I've found that, over the past ten years of my life, there have been numerous situations where I've chosen my ego over my actual desire.  Sometimes, it's too tempting to stroke that little part of yourself that knows you're right (even when you're wrong).  However, what I've found to be true, perhaps more than anything else I've ever learned, is that those egotistical reactions have never actually helped my situation.  I've never really convinced anyone I was smarter, more talented, infallable, more logical, more informed, or more clever.  People don't respond well to ego, it's a complete and total turnoff, yet for some reason the ego believes otherwise.  Even if I am actually in the right, the other person is never, ever, ever, convinced.  Just like the driver who cut you off and needs to be taught a lesson.  He's not going to be taught anything.  If anyone is going to be taught a lesson, it will be you after your road rage results in mayhem and you wind up in jail.  The lesson is: let go of your ego's desire and get what it is that you actually want.  They're usually two different things.

-David Driscoll


Wow, That's Good.

When our newest cask of Buffalo Trace showed up this morning, I immediately called David OG in Hollywood and said, "Man, you picked a winner."  To which, he repied, "I thought you did that one?"  Now while we don't which one of us was the mastermind behind this stunning bottle, we can at least say that David did a fantastic job.  Harlen and the boys made a freakin' wonder of a cask - a single barrel Buffalo Trace that almost bursts with sweet baking spices, cloves, and tons of maple richness.  It's the most epic whiskey we've ever chosen from the Sazerac company and it's a hot deal.  Grab it!

Buffalo Trace K&L Exclusive Single Barrel #74 Kentucky Bourbon $24.99 - This new single-barrel from Buffalo Trace produced a very small yield of 20 cases for our new K&L exclusive bottling. Think of this as the classic flagship Buffalo Trace product, but with all of its best components highlighted and enhanced: stronger spice, sweet candied fruit, a medium body, aromatic vanilla, vibrant oak and just a touch sweeter. When we pick a single barrel from these guys it's only because it truly outshines the already stellar standard bottling. Needless to say, we don't find many barrels that out-class their exceptional distillery bottlings, but when you see the potential of this fabulous whiskey as a single cask, you'll definitely come back for more! (David Girard)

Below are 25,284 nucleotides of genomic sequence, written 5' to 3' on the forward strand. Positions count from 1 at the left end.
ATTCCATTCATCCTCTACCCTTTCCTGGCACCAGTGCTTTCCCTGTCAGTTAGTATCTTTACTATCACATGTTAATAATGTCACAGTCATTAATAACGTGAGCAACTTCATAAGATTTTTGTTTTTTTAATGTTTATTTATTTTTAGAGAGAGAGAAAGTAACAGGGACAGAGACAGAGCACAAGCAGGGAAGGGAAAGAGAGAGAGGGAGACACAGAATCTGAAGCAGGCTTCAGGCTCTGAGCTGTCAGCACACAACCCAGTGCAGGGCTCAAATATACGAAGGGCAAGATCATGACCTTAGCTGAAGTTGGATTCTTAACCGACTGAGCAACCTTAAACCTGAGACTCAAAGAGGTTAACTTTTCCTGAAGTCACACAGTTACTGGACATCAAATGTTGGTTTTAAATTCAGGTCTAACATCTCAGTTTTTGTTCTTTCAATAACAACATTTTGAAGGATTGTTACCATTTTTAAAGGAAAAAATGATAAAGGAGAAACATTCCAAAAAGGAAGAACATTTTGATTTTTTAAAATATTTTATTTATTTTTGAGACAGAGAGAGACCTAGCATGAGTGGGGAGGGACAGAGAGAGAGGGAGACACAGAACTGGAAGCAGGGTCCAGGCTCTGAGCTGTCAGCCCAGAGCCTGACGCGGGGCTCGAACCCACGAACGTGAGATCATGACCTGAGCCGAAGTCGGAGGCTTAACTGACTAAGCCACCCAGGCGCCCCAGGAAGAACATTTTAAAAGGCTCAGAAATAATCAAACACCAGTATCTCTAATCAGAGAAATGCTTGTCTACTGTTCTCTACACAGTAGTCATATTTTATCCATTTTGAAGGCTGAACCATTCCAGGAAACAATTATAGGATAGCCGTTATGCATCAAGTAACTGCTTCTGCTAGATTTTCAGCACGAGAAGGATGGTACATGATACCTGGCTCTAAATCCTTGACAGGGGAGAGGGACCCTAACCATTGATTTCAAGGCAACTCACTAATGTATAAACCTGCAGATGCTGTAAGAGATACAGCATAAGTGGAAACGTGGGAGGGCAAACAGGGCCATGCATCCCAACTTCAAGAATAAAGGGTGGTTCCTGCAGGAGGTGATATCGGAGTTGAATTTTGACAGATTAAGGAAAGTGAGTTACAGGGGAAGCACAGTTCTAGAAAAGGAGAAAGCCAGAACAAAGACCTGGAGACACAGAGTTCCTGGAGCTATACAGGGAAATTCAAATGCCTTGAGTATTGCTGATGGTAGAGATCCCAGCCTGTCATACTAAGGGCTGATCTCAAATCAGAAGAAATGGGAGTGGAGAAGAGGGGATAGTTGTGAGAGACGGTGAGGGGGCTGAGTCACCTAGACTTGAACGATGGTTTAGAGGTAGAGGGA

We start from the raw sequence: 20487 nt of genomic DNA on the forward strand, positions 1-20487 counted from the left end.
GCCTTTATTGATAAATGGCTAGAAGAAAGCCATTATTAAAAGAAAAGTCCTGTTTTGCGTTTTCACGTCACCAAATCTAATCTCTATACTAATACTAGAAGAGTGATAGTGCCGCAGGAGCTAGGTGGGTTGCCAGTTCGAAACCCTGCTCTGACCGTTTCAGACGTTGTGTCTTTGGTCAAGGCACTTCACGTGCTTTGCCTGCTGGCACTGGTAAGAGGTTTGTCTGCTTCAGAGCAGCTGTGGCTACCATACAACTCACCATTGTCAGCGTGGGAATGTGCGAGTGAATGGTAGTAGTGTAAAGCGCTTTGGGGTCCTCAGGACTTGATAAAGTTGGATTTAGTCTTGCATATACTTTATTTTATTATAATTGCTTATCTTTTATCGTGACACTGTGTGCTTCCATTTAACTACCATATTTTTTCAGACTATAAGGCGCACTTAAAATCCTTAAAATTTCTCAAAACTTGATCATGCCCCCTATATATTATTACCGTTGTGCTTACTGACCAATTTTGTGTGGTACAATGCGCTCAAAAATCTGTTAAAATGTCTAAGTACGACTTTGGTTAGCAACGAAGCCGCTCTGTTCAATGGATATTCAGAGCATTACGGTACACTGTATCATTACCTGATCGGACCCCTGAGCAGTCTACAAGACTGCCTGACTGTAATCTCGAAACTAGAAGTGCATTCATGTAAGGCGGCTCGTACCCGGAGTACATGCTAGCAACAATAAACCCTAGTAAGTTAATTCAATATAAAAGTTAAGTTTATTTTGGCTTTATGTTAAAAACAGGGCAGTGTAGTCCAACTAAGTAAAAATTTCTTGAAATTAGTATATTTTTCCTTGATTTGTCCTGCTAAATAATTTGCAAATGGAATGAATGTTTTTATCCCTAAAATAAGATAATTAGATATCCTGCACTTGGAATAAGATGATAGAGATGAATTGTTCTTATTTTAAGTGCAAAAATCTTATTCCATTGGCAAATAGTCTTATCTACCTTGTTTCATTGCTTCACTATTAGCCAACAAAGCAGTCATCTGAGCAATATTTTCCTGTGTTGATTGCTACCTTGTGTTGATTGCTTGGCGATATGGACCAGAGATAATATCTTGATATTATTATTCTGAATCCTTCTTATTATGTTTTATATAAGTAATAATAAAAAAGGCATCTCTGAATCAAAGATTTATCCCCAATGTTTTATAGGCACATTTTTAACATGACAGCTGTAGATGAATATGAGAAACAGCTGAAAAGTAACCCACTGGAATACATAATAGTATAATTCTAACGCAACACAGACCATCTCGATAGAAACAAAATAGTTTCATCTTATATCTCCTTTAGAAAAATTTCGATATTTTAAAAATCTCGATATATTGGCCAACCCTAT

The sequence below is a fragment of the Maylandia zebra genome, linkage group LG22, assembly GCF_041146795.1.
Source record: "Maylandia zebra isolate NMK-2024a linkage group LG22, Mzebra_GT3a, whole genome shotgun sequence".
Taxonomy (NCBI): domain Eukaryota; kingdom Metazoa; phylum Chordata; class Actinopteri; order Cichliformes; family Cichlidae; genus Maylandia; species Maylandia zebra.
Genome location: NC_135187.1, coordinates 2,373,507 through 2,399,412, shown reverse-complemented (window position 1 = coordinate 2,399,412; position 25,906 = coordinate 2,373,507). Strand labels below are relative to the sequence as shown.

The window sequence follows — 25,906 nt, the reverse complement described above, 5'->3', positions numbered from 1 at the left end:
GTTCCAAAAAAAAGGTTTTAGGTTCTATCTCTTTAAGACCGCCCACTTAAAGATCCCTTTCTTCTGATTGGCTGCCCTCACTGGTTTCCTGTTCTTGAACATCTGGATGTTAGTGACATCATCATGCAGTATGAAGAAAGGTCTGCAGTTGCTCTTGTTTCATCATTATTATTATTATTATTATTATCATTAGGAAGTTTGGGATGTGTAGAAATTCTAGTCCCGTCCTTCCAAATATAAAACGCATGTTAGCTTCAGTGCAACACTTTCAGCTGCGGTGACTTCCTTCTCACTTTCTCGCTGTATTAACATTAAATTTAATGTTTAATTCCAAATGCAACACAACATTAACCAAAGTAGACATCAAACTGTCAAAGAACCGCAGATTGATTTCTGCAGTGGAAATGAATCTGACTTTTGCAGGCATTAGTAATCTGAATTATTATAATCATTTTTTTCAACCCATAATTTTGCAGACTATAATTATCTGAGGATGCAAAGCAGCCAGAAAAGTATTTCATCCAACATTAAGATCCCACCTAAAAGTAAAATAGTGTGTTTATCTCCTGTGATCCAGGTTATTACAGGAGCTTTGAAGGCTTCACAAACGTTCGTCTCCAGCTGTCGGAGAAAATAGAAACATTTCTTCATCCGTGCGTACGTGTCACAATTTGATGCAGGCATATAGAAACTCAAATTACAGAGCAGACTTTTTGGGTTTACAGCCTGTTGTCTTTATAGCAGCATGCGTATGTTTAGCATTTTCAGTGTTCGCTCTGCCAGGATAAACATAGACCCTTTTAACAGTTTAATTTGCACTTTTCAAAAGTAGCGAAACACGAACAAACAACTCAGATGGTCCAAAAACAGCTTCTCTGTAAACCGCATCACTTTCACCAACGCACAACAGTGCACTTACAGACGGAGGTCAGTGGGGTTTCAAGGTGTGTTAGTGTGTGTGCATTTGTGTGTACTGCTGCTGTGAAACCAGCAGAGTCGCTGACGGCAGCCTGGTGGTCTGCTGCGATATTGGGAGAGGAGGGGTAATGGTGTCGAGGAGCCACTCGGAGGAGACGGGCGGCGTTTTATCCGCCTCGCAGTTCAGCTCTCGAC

-David Driscoll


Booker's vs. Noah's Mill: A Taste-off

While talking to Drew from Kentucky Bourbon Distillers on the phone yesterday, he mentioned the fact that his Noah's Mill expression really isn't that much more expensive than other high-proof Bourbons of similar quality direct from the distillery.  Jim Beam's Booker's Bourbon, for example.  Kyle and I saw that as an opportunity to compare the two side by side.  It had been a while since either of us had cracked these bottles, so we went into the tasting bar to see what we could decipher.  Is all the talk about overpriced NDP Bourbon really valid, or would Noah's Mill outshine the Booker's for the same price point?

-David Driscoll


The NDP Dilemma

NDP = Non-Distiller Producer: whiskey that's bottled by someone who didn't actually distill the whiskey.  While non-descript barrels, vattings, and blends have dominated the Scotch whisky market for years, the idea of NDP Bourbon really rubs some people the wrong way here in the states. As my buddy Chuck Cowdery said to me the other day, "Personally, I don't want to play the guessing game of who made the whiskey." It's a perfectly understandable point of view. Many Bourbon enthusiasts want to know what they're paying for and, unless you know what's in it, it's quite difficult to make that assessment.  Maker's Mark we know is made by Maker's Mark.  Buffalo Trace is made by Buffalo Trace.  Four Roses is made by Four Roses.  But which distillery made the Bourbon in the Hirsch Selection Small Batch Reserve? Which whiskies comprise the St. George Breaking & Entering? The fact is we don't know and, for some drinkers, not knowing can be a complete turnoff.